Want more information on this test? Take a look at our British Army Deductive Reasoning test page.
Additional British Army aptitude tests
British Army literacy test
Good communication skills are essential in the army. This section of the test is designed to assess yours (but it's only necessary if you don't have A-C/9-4 GCSEs, or equivalent, in English).
Covering grammar, punctuation and reading and writing skills, it's a good idea to brush up on the basics before taking this test.
British Army numeracy test
This section is only mandatory if you don't have A-C/9-4 GCSEs (or equivalent) in maths.
Much like the literacy test, this is designed to assess your basic mathematical skills and will require you to show you're comfortable with basic numerical calculations and principles.
Technical selection test
This part of the test is only necessary if you want to take on a technical role.
As the name suggests, the test covers technical knowledge from basic calculations through to data interpretation. Set at roughly GCSE level, the questions can be challenging if you haven't given yourself the head start of practising numerical reasoning questions before the test.
Top tips on preparing for and passing British Army aptitude tests
- 1. Practice, practice practice - practising past tests is the single best way you can improve your speed, sharpen your accuracy and ensure you feel comfortable and confident with anything you might face on the day.
- 2. Test your memory - many of the questions you'll encounter on the test require you to memorise key pieces of information to carry out tasks. Playing memory games and finding new ways to test your memory out can really help you hone your mental strength for the test.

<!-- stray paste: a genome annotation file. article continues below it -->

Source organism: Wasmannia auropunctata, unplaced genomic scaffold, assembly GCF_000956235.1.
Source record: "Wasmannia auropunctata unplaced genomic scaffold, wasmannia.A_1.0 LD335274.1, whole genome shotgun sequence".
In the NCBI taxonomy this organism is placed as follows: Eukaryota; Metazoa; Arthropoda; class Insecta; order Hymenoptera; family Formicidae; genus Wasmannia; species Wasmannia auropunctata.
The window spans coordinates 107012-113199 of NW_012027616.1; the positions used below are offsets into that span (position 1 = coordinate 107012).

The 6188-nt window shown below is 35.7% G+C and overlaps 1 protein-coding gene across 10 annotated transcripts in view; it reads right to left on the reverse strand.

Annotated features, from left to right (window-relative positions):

- 3. Focus on speed and accuracy - knowledge isn't the only thing you're being tested on. It's essential to find a balance between speed and accuracy. Make sure you time your practice tests and work through any questions you got wrong to understand why, and how you can improve.
- 4. What works for you? - solving tricky problems is a personal thing and what works for you won't necessarily work for someone else. If you need to make up a song or a silly saying to memorise statements or principles, then do it!
- 5. Read the questions carefully - it sounds obvious, but not reading the questions properly trips a lot of people up. When you're against the clock it's tempting to skim read the question, but that can lead to mistakes.
Is the British Army aptitude test hard?
Like any test, the British Army aptitude test is challenging — but less so if you have practised and prepared as much as you can beforehand.
What do I need to complete the British Army aptitude test?
The test is usually carried out on a computer at your local test centre. You may be allowed a pen and paper to work through the mathematical problems, but it's best to check with your test centre whether they'll provide that for you or not.
How long is the British Army aptitude test?
The test is usually 30 minutes long.
How is the British Army aptitude test scored?
Your score is based on the number of correct answers you got, and presented as a General Trainability Index (GTI). In order to progress any further, every candidate needs a GTI of 26 or more.